x Abu Dhabi, UAEFriday 19 January 2018

A Canadian dirt biker finds his rhythm on Namibia's dunes

Trained in Canada, honed in Africa; David Booth discovers his dirt bike roots in the wilds of Namibia on a weeklong tour aboard a BMW F800.

The BMW F800 GS is an adventure tourer bike, making it the SUV of the motorcycling world and very competent off-road. Courtesy of BMW Motorad
The BMW F800 GS is an adventure tourer bike, making it the SUV of the motorcycling world and very competent off-road. Courtesy of BMW Motorad

I grew up riding dirt bikes. I dreamed about them, read about them and, starting at the tender age of 12, begged for them so assiduously that my parents finally capitulated and bought me my first Honda. I swear I loved that teeny CT70 so much that I would have slept with it in the garage had my parents been just a little less caring.

Weekends would see me waking up early, feeding the little tiddler 25 cents worth of petrol (a half gallon of hi-test; what can I say, I'm old) and then exploring the wilds that are Northern Canada. I would come home only when it was so dark that I knew that my mother would be calling for a police search party. No matter the weather - rain, shine and, yes, even snow - I was out riding the wheels off that poor little Honda. Though it was lost on the narcissism of youth, it was as idyllic an upbringing as can be imagined.

Larger dirt bikes ensued. The jumps got higher, the "whoops" got deeper and I eventually got my first job testing motorcycles at Canada's revered Cycle Canada magazine where, being the low man on the totem pole, I was "in charge" of all off-road testing. To me, of course, that just meant that I could now jump and whoop to my heart's content and - surely this was magic - get paid to do it.

You know the rest of the story. Marriage ensued and, while that didn't take, the job change that it required - testing cars for this fine tome, among others - did and motorcycles, at least of the off-road variety, were put on the back burner. Dirt biking was something I did sporadically; riding opportunities were far and few between. There was a week in Alaska aboard a Kawasaki KLR650 about a decade (and many hair follicles) ago and then nothing with knobby tyres until we had a little fun last year aboard BMWs in Morocco.

This year - and aren't I the lucky one - brought yet another foray to far-off Africa. Again hosted by BMW Motorrad chief executive, Hendrik von Kuenheim, and guided by a South African tour company called Karoo Biking, the plan was to spend an entire week traipsing through far-off Namibia. I couldn't wait. Riding sand dunes, for instance, is something I'd only seen in Dakar Rally television coverage. Riding on sandy beaches? Where I come from, such shenanigans are strictly verboten.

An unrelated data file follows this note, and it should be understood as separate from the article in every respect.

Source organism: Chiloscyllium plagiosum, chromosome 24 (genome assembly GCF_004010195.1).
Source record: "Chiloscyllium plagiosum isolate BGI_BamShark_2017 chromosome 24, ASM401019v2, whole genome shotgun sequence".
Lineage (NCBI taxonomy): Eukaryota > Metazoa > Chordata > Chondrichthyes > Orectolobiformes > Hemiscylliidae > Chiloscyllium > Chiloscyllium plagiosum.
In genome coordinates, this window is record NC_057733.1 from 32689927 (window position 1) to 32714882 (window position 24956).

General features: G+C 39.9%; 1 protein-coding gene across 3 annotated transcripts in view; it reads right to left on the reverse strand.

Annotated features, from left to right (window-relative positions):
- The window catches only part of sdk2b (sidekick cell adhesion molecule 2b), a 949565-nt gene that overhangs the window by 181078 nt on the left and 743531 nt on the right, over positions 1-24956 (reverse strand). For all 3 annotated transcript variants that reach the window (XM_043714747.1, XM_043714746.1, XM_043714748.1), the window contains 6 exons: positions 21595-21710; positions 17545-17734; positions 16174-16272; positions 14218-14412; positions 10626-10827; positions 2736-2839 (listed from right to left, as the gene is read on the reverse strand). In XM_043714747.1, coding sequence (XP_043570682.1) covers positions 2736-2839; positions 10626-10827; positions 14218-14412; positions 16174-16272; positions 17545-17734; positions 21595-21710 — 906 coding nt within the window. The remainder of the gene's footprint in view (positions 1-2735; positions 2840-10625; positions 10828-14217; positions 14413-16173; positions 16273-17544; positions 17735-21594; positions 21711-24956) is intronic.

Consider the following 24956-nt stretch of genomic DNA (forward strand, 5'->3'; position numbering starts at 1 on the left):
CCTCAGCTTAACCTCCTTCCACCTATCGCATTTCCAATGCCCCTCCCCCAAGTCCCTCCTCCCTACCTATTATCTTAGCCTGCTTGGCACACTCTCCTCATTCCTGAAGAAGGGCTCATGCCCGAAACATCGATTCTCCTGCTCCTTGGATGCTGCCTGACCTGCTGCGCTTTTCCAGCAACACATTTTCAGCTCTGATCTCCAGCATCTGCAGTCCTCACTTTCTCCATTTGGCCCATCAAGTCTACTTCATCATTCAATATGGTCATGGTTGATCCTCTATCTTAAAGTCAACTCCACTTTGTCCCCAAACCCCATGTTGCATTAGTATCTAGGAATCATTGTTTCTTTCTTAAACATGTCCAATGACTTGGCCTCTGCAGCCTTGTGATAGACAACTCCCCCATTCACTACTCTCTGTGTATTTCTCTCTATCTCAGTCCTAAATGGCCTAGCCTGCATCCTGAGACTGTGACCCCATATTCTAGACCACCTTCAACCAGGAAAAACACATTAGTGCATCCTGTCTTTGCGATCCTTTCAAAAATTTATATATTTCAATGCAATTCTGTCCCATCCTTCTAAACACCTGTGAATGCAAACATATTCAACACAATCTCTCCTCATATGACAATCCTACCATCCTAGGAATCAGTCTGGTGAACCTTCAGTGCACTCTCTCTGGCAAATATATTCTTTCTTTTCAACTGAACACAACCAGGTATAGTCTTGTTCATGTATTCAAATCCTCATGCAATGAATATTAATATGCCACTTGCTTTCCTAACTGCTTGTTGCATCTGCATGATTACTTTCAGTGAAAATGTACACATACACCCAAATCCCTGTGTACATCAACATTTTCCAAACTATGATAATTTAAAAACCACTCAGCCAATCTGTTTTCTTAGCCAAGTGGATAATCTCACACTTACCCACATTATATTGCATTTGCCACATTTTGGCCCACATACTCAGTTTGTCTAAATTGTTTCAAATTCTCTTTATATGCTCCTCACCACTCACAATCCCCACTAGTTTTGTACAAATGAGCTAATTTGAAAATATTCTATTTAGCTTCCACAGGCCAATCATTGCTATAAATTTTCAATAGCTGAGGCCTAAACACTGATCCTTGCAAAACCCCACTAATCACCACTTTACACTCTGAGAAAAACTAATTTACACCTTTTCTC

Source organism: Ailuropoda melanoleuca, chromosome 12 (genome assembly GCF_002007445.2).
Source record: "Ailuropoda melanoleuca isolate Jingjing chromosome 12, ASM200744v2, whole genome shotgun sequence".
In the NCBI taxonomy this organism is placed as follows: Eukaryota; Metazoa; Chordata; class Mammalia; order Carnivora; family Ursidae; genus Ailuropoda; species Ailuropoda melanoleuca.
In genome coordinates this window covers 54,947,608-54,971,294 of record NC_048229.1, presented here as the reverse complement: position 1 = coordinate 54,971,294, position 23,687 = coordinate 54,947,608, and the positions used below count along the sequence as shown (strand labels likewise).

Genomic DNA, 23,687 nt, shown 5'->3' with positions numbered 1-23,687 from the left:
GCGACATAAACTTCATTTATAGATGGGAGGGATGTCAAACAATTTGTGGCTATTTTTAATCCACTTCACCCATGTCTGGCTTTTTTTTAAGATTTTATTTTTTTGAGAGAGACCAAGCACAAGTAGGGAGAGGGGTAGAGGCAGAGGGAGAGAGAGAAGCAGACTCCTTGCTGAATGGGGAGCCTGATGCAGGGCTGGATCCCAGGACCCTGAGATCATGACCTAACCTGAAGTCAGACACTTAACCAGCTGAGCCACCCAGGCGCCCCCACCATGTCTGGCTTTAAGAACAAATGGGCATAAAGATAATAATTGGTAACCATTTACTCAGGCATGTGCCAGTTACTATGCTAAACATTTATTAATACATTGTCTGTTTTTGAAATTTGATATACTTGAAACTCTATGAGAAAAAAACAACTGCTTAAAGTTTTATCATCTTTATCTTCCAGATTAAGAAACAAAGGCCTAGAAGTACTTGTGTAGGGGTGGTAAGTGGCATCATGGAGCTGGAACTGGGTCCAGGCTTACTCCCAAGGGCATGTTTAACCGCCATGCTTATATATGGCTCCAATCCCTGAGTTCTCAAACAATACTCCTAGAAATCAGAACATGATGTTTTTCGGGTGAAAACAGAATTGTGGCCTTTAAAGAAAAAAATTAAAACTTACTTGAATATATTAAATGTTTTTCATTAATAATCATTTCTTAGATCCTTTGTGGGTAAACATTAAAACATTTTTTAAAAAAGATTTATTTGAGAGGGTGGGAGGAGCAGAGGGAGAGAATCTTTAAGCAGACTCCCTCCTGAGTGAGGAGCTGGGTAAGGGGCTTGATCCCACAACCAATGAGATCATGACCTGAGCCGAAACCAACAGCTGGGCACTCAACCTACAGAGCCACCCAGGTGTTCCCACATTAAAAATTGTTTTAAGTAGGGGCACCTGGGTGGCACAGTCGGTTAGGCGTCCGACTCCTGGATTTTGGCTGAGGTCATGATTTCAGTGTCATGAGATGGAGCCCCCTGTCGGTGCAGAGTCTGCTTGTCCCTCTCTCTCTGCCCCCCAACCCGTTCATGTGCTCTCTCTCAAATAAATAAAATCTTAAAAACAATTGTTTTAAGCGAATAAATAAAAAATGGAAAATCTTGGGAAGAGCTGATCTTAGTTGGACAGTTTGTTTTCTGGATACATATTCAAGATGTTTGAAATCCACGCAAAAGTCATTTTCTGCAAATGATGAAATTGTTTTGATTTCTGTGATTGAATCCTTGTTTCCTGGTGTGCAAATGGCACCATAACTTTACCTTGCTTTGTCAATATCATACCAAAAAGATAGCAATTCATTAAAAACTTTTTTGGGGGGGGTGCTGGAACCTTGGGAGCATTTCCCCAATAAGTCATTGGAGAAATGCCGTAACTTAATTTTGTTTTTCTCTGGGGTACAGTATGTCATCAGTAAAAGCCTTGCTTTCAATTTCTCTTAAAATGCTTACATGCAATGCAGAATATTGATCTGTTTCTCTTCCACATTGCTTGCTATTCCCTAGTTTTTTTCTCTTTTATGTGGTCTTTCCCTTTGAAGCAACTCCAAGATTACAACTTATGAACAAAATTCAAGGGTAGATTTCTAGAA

Riding sand dunes turned out to be something perfectly suited to someone like me; short on talent but long on enthusiasm. The trick is to never shut off the gas, no matter how dire the speed wobble or how frighteningly sideways the rear end of the motorcycle slews. Essentially, one attacks the sand dune with all the speed that can be mustered and then never backs off the throttle even a bit, no matter how badly the bike tries to spit you off like a high-speed broncing buck.

Timidity is death. Though it's perfectly natural to react to this profound instability by backing off the gas, this seemingly sensible reaction has two deleterious effects. First, it causes the front wheel to "wag" even more and, secondly, because all your weight has now transferred forward, the front tyre is very likely to "dig in" whereupon the motorcycle stops dead in its tracks. Your momentum, unfortunately, continues unabated, quickly rendering you airborne followed abruptly by a typically unballetic face-plant. Since I was too stupid to slow down, I actually made it to the top with relative ease.

What surprised us all - we were 10 moto-journalists from around the globe - is quite how competent these BMW motorcycles are on this treacherous terrain. For those not familiar with motorcycling, the F800 GS falls into the category of adventure tourers, the concept being motorcycles large enough to be comfortable on the motorway, but with a modicum of off-road ability so that they might "tour" even when the tarmac ends. Normally neither fish nor fowl, they are the SUVs of the two-wheeled world, conscripted to both haul massive amounts of luggage and yet still acquit themselves over difficult terrain.